It’s difficult to be able for me to talk about this book, for a few different reasons.  First, I feel it’s unfair because I have not read Wharton’s length treatises on the topic.  Second, there’s a great deal that I agree with in the presentation of this book.  The troubling aspects of her approach are the nuanced ones, and part of that might come from my perspectives on dealing with people who are not entirely on the up-and-up.  Mary Parish certainly wasn’t.  Even an account written by the man who loved her  couldn’t make her appear that way.

Timbers and I both agree that Mary Parish’s story, which is questionable not just for its supernatural arguments but also for its frequent oscillations between great fortune and misfortune, may be treated as narrative.  The bulk of the book, however, does not take this approach, instead concentrating upon the historical basis and context for the incidents she discusses.  This approach can be insightful, but if not combined with reminders that it is based on a second-hand narrative or extensive footnotes, it can lead the reader to conclude that much of it is validated, when in fact we have no one’s word but Mary’s that much of it occurred.

This is particularly a shame because I feel there’s a great book lurking here that does deal with the narrative of Mary Parish – an intelligent, independent, and resourceful woman living at a time when such women had to find creative ways to work within a patriarchal system.  Mary’s tale of her life, with its powerful men, mysterious magic, and numerous phantasmal pregnancies, seems to take many concerns of Elizabethan women, especially those of the lower classes, and exaggerates them to what would be a parody if not for the pathos lurking behind them.  That’s a book that I am unequipped to write, but I would love to read.

I would also argue against Timbers’ key assertion – which is also partially held by Clark – that this arrangement was a beneficial one because it gave Wharton a positive worldview and led to his reconciliation with his father.  I think it is quite likely that genuine affection did spring up between Mary and Goodwin.  Nonetheless, I find it hard to argue that a belief system that kept Goodwin impoverished and isolated from society, spending weeks waiting in the middle of nowhere for the Queen of Fairies, or commissioning a ship to sail out based on technologies promised by angels who failed to deliver in the middle of the ocean, was not a serious detriment to his physical, financial, and emotional health.  I do think it did have its good aspects, but these should be noted along with the problematic ones.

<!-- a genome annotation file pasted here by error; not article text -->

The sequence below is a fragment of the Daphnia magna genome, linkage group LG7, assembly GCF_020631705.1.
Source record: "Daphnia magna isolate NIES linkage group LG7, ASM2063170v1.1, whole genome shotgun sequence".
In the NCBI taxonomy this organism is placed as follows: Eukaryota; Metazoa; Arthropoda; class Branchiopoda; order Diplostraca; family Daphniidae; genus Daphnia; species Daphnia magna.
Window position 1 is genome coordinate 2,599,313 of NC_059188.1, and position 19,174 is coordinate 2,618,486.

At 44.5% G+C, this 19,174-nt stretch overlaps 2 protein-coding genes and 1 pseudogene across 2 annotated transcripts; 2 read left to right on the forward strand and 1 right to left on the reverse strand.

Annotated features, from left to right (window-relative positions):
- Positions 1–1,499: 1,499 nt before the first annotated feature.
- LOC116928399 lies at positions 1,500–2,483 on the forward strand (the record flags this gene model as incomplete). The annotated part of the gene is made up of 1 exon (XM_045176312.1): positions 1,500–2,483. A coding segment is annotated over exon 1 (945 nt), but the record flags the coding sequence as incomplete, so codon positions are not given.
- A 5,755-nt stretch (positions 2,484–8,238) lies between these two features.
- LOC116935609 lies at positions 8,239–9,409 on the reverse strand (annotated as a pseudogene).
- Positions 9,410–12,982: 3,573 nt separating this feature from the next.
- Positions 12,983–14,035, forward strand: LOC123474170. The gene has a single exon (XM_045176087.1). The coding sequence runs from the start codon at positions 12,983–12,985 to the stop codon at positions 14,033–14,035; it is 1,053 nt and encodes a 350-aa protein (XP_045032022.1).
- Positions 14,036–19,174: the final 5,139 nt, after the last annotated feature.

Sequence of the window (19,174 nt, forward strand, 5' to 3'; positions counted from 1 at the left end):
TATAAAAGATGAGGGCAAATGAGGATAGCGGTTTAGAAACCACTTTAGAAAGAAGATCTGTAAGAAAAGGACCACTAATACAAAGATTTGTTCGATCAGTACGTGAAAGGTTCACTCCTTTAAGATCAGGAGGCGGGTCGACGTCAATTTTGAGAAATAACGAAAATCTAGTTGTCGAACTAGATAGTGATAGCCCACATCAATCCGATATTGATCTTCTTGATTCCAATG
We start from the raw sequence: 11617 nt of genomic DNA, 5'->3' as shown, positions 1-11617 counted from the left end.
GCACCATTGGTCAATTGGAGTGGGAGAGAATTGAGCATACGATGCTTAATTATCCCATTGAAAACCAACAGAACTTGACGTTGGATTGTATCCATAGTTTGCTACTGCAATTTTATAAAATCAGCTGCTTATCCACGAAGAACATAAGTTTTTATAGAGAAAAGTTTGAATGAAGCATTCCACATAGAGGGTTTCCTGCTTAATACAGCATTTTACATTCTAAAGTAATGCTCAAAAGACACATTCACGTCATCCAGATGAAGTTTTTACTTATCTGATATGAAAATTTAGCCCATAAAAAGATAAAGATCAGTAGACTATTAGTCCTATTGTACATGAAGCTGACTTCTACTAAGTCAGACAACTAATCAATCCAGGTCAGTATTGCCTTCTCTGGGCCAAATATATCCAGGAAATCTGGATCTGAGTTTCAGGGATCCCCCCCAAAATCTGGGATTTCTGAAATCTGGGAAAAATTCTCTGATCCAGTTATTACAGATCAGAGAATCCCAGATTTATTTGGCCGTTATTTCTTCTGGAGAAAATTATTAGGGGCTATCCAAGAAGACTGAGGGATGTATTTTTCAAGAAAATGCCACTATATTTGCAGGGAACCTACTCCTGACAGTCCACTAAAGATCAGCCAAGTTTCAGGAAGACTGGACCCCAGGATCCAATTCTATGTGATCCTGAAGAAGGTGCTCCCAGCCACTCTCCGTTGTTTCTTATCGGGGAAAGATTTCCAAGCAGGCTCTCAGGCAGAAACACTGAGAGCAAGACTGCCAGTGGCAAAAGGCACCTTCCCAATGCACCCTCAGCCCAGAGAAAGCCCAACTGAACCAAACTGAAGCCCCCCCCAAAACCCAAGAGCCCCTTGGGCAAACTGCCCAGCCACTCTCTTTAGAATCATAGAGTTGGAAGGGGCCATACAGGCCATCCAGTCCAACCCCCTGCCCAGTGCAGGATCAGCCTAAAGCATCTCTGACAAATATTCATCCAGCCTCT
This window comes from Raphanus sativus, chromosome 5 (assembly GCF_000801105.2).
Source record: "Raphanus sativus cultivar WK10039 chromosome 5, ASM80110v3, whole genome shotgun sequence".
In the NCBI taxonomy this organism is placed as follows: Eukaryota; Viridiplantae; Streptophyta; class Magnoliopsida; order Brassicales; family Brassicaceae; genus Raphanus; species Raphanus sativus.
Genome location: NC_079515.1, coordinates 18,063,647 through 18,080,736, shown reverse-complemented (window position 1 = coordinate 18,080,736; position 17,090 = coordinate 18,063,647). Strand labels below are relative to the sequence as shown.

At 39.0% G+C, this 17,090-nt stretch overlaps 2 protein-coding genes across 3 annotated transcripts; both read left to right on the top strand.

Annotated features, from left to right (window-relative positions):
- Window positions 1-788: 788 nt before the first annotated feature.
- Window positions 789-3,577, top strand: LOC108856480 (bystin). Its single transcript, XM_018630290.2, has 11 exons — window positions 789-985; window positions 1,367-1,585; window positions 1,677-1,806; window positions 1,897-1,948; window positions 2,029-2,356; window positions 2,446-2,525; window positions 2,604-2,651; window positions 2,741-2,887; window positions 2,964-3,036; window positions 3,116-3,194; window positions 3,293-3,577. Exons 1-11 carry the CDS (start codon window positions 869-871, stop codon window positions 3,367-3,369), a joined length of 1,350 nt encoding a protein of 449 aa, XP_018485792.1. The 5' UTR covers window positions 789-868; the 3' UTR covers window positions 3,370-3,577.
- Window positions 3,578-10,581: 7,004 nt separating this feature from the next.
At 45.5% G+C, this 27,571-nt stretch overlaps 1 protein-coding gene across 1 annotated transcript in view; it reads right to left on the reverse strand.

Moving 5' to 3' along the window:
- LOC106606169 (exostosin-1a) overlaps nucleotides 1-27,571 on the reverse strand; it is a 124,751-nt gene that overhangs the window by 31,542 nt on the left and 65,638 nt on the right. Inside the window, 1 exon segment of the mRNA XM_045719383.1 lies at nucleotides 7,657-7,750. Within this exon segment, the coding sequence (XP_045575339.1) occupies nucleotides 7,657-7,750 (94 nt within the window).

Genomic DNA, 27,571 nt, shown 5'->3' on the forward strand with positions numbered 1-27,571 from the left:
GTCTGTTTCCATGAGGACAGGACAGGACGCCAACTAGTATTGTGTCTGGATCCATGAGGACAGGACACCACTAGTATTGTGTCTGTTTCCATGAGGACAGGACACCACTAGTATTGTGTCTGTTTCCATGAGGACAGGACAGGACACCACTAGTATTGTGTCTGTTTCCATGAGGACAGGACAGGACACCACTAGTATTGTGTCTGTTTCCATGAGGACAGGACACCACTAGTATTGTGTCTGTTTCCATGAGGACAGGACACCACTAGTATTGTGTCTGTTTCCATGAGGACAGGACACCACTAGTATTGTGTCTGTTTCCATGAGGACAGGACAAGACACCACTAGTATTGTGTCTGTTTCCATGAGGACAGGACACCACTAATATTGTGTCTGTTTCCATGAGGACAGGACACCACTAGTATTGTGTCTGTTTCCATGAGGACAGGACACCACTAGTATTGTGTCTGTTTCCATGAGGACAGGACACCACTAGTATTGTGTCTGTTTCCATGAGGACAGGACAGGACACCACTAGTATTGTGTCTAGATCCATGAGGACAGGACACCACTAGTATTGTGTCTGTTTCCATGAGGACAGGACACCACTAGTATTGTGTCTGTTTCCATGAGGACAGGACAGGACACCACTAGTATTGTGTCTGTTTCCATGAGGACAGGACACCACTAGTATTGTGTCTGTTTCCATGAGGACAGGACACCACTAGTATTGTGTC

Overall, I think Timbers’ book does provide some interesting and thoughtful insights into Parish’s life and times.  One key piece of information, for example, is that multiple simultaneous pregnancies were not beyond the bounds of seventeenth-century medical thought.  Nonetheless, I would encourage anyone who wishes to read it to start with Clark’s book, which concentrates more on the substance of the diary, before beginning The Magical Adventures.

 

 

 

Published in: on May 12, 2016 at 2:36 pm  Comments (1)  

A Pennsylvania Adventure, or How a Cursed Mountain Took My Pants

This weekend, I spent some pleasant time visiting Patrick Donmoyer of the Pennsylvania German Cultural Heritage Center.  I had suggested that we visit the Hexenkopf, that infamous hill associated with tales of witches and powwowing.

We headed out early, hoping to beat the promised three to five inches of snow, and followed winding roads through hilly landscape, past old stone churches and barns with hex signs.  We eventually met with the land’s owner – I didn’t agree to give his name here – and we headed back toward the Hexenkopf.

A massive windstorm came through years ago, toppling many of the trees in the forest.  The area is overgrown with grave vines and thorns,  and we were hard pressed to find a path through the undergrowth.  We soon realized that the Hexenkopf is not a single rock, but three different ridges that follow each other in succession.  We took some pictures and decided to ascend the center one.

Patrick is much more of a climber than I am, so he went out in front as I trailed behind, stepping more gingerly between the rocks.  Still, one of them proved to be too much of a stretch, and I heard a ripping sound.   Apparently I had managed to tear out the crotch of my jeans.  I was wearing a long coat, fortunately, so the tear was not immediately visible.  I decided to continue.